The bottom line is, you will waste your own potential and decrease your own progress worrying about everyone else who walks through the door. For every obese guy who can’t bend at the knees for squats without falling down or every teenager doing lateral raises like they are trying to blow out their shoulder joint, there will be a few hundred others that you didn’t even see. In fact, they make up the majority now. I doubt I would be off by claiming that there are no more than 8-10 serious lifters at my gym who actually have a clue what they are doing. Two are NPC competitors and the others are just big muthafuckers who are focused. The rest range between the skinny dudes doing crunches and cardio for an hour and the obese people who also do cardio and then train with the lightest weights they can find for five minutes before leaving.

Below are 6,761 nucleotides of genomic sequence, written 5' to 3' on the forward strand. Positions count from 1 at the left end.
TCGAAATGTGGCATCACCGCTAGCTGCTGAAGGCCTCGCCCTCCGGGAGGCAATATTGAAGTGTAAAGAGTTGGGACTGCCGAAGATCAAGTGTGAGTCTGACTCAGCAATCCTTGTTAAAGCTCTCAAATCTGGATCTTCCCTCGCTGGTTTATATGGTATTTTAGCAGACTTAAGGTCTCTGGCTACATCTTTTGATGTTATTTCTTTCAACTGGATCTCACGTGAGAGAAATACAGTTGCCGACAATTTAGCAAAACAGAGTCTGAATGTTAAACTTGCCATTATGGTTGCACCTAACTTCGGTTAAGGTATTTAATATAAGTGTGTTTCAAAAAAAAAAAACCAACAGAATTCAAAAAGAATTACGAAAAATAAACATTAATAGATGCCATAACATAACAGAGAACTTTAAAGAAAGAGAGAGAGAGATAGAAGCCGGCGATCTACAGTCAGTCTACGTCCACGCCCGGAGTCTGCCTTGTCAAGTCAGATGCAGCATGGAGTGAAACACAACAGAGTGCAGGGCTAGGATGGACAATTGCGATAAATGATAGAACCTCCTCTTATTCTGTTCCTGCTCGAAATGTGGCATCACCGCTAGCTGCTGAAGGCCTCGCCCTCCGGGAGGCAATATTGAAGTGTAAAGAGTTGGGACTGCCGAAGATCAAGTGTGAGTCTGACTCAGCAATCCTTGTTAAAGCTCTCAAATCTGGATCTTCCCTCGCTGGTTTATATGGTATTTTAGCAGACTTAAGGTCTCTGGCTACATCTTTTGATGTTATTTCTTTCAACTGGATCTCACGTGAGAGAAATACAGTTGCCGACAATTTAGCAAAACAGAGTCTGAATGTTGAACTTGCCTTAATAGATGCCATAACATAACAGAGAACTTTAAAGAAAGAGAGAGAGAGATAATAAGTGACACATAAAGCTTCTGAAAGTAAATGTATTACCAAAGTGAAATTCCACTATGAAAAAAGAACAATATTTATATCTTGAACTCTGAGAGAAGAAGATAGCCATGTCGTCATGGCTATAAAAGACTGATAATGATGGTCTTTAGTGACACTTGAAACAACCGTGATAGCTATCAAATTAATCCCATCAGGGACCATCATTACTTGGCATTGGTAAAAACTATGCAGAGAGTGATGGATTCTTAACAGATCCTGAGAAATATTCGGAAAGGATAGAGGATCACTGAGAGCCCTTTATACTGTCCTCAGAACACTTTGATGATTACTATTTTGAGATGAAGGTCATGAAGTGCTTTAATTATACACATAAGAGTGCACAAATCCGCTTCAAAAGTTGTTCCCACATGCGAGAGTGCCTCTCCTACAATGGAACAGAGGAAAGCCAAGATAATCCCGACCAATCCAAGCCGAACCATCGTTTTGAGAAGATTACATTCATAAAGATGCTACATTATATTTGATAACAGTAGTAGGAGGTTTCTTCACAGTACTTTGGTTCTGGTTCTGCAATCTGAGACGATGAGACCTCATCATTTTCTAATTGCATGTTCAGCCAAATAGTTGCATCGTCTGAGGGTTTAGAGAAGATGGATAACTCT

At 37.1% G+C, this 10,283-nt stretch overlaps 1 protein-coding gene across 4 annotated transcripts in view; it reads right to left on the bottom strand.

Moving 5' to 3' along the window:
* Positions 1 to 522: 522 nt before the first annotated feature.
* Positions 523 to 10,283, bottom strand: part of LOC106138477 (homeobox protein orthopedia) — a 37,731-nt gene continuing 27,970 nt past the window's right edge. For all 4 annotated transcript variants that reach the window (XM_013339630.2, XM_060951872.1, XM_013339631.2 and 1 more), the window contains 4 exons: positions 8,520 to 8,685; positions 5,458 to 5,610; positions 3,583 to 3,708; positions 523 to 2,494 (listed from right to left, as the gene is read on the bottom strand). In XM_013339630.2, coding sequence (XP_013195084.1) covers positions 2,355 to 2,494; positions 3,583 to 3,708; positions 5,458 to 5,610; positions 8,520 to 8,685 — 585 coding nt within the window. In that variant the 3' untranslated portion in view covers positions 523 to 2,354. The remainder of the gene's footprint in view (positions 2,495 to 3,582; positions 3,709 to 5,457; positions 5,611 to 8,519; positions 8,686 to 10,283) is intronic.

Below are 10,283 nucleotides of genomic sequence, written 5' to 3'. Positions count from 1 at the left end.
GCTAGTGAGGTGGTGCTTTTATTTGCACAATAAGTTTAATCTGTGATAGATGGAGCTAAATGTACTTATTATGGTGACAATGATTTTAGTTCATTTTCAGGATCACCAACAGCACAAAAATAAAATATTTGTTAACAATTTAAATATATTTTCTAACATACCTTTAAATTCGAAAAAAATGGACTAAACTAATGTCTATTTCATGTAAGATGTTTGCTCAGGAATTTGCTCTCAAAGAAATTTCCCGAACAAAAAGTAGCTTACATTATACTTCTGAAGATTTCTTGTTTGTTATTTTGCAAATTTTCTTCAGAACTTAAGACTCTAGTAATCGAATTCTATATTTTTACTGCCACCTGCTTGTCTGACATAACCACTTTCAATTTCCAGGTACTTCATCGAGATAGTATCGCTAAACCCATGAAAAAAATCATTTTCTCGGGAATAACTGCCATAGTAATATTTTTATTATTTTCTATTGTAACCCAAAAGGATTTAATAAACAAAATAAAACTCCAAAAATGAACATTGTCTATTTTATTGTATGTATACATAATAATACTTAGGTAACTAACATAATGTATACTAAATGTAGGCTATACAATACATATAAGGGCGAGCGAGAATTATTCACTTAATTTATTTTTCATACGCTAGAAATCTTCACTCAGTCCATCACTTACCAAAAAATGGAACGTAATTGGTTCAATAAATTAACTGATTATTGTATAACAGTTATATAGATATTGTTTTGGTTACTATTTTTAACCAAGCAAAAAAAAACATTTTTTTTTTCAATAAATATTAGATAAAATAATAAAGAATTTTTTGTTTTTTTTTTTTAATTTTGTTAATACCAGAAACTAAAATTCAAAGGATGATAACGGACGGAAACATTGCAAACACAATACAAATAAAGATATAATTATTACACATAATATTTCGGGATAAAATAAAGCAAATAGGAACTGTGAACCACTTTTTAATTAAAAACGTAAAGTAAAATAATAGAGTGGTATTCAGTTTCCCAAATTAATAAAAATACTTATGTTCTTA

Considering the odds stacked againt us…the minority who claim to be focused and determined…it is often best to simply keep your head down, lift hard, get done quick, go home and eat. Tunnel vision in the gym will get you where you need to be while allowing natural selection to take out everyone else over time.

[quote]Judecca wrote:
What happens when one of the idiots is a YMCA staff member?

I was introducing an old friend of mine to serious weight training. He’s a university student, and all he’s seen is people doing various types of curls at the university gym. So he was with me yesterday.